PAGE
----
Please use this identifier to cite or link to this item: https://hdl.handle.net/10356/146668
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dc.contributor.authorNg, Tat Mingen_US
dc.contributor.authorTan, Sock Hoonen_US
dc.contributor.authorHeng, Shi Thongen_US
dc.contributor.authorTay, Hui Linen_US
dc.contributor.authorYap, Min Yien_US
dc.contributor.authorChua, Boon Houen_US
dc.contributor.authorTeng, Christine B.en_US
dc.contributor.authorLye, David C.en_US
dc.contributor.authorLee, Tau Hongen_US
dc.date.accessioned2021-03-04T07:36:19Z-
dc.date.available2021-03-04T07:36:19Z-
dc.date.issued2021-
dc.identifier.citationNg, T. M., Tan, S. H., Heng, S. T., Tay, H. L., Yap, M. Y., Chua, B. H., . . . Lee, T. H. (2021). Effects of coronavirus disease 2019 (COVID-19) pandemic on antimicrobial prevalence and prescribing in a tertiary hospital in Singapore. Antimicrobial Resistance and Infection Control, 10(1), 28-. doi:10.1186/s13756-021-00898-8en_US
dc.identifier.issn2047-2994en_US
dc.identifier.other0000-0002-4570-3266-
dc.identifier.urihttps://hdl.handle.net/10356/146668-
dc.description.abstractBackground: The deployment of antimicrobial stewardship (AMS) teams to deal with the COVID-19 pandemic can lead to a loss of developed frameworks, best practices and leadership resulting in adverse impact on antimicrobial prescribing and resistance. We aim to investigate effects of reduction in AMS resources during the COVID-19 pan-demic on antimicrobial prescribing. Methods: One of 5 full-time equivalent AMS pharmacists was deployed to support pandemic work and AMS rounds with infectious disease physicians were reduced from 5 to 2 times a week. A survey in acute inpatients was con-ducted using the Global Point Prevalence Survey methodology in July 2020 and compared with those in 2015 and 2017–2019. Results: The prevalence of antimicrobial prescribing (55% in 2015 to 49% in 2019 and 47% in 2020, p = 0.02) and antibacterials (54% in 2015 to 45% in 2019 and 42% in 2020, p < 0.01) have been reducing despite the pandemic. Antimicrobial prescribing in infectious disease wards with suspected or confirmed COVID-19 cases was 29% in 2020. Overall, antimicrobial prescribing quality indicators continued to improve (e.g. reasons in notes, 91% in 2015 to 94% in 2019 and 97% in 2020, p < 0.01) or remained stable (compliance to guideline, 71% in 2015 to 62% in 2019 and 73% in 2020, p = 0.08). Conclusion: During the COVID-19 pandemic, there was no increase in antimicrobial prescribing and no significant differences in antimicrobial prescribing quality indicators.en_US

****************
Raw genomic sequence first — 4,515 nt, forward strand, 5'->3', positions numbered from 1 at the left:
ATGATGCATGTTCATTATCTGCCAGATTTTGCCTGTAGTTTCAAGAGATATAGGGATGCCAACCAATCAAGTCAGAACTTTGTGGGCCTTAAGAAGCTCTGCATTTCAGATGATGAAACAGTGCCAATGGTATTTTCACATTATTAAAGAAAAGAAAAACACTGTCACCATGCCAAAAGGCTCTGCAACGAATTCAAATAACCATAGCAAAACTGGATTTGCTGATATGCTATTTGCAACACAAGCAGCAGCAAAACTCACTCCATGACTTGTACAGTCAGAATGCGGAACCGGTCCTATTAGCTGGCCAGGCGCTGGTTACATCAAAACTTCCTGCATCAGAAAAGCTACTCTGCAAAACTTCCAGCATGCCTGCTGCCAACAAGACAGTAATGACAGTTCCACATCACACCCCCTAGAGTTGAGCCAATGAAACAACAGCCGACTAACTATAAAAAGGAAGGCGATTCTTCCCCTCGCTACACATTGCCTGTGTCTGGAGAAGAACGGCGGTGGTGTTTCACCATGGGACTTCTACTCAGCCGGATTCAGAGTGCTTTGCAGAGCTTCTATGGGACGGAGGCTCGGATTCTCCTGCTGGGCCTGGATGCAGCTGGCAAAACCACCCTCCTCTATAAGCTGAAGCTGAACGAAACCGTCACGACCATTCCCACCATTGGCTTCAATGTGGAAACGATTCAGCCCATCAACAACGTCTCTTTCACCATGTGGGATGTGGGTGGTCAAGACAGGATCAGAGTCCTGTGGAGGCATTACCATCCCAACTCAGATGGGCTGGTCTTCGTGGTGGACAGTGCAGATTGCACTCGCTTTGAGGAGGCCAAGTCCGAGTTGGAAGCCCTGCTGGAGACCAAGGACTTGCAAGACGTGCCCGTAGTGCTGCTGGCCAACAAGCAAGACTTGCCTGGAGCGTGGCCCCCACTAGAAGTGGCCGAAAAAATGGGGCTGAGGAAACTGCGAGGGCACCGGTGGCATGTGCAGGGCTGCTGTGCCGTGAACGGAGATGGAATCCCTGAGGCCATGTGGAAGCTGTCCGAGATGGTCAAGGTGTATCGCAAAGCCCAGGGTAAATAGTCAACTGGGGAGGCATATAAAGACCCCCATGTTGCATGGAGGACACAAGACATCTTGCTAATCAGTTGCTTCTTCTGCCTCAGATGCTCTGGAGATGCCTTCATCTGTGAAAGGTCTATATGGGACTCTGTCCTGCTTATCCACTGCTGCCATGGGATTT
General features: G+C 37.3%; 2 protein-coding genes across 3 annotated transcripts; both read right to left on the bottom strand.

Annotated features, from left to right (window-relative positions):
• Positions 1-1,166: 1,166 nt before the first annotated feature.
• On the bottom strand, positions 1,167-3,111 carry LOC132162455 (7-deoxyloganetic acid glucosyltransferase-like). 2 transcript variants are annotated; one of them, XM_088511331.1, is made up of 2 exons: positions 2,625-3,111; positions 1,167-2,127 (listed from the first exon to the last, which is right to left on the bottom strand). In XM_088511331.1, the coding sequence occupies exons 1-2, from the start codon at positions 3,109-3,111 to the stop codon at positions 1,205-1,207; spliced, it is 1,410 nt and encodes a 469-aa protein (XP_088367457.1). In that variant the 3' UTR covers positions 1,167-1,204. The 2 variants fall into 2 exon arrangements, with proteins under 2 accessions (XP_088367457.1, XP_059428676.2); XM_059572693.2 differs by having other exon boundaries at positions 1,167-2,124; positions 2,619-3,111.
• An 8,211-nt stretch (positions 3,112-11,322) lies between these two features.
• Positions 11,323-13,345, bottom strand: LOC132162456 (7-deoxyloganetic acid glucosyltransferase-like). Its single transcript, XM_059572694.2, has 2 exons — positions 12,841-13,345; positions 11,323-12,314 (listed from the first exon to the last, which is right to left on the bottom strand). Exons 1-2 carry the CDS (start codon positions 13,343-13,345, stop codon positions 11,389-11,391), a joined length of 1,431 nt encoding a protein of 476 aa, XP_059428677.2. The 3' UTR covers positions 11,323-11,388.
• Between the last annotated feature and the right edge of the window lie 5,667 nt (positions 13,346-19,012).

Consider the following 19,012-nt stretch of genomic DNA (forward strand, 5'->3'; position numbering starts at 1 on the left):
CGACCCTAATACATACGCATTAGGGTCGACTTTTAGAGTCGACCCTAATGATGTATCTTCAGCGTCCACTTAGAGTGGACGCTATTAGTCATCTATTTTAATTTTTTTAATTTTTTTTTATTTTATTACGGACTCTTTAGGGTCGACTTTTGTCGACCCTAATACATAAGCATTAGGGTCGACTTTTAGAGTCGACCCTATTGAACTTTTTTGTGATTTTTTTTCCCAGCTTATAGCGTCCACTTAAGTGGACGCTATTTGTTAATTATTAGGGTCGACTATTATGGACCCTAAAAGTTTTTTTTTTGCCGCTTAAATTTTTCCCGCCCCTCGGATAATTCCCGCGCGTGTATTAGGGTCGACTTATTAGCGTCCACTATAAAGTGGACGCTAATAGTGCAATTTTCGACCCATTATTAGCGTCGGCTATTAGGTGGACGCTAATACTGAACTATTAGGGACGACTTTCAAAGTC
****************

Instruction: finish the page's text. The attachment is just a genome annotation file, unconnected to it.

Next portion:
dc.language.isoenen_US
dc.relation.ispartofAntimicrobial Resistance and Infection Controlen_US
dc.rights© 2021 The Author(s). This article is licensed under a Creative Commons Attribution 4.0 International License, which permits use, sharing, adaptation, distribution and reproduction in any medium or format, as long as you give appropriate credit to the original author(s) and the source, provide a link to the Creative Commons licence, and indicate if changes were made. The images or other third party material in this article are included in the article’s Creative Commons licence, unless indicated otherwise in a credit line to the material. If material is not included in the article’s Creative Commons licence and your intended use is not permitted by statutory regulation or exceeds the permitted use, you will need to obtain permission directly from the copyright holder. To view a copy of this licence, visit http://creativecommons.org/licenses/by/4.0/. The Creative Commons Public Domain Dedication waiver (http://creativecommons.org/publicdomain/zero/1.0/) applies to the data made available in this article, unless otherwise stated in a credit line to the data.en_US
dc.subjectScience::Medicineen_US
dc.titleEffects of coronavirus disease 2019 (COVID-19) pandemic on antimicrobial prevalence and prescribing in a tertiary hospital in Singaporeen_US
dc.typeJournal Articleen
dc.contributor.schoolLee Kong Chian School of Medicine (LKCMedicine)en_US
dc.identifier.doi10.1186/s13756-021-00898-8-
dc.description.versionPublished versionen_US
dc.identifier.pmid33536077-
dc.identifier.scopus2-s2.0-85100353516-
dc.identifier.issue1en_US
dc.identifier.volume10en_US
dc.subject.keywordsCOVID-19en_US
dc.subject.keywordsAntimicrobial Prevalenceen_US
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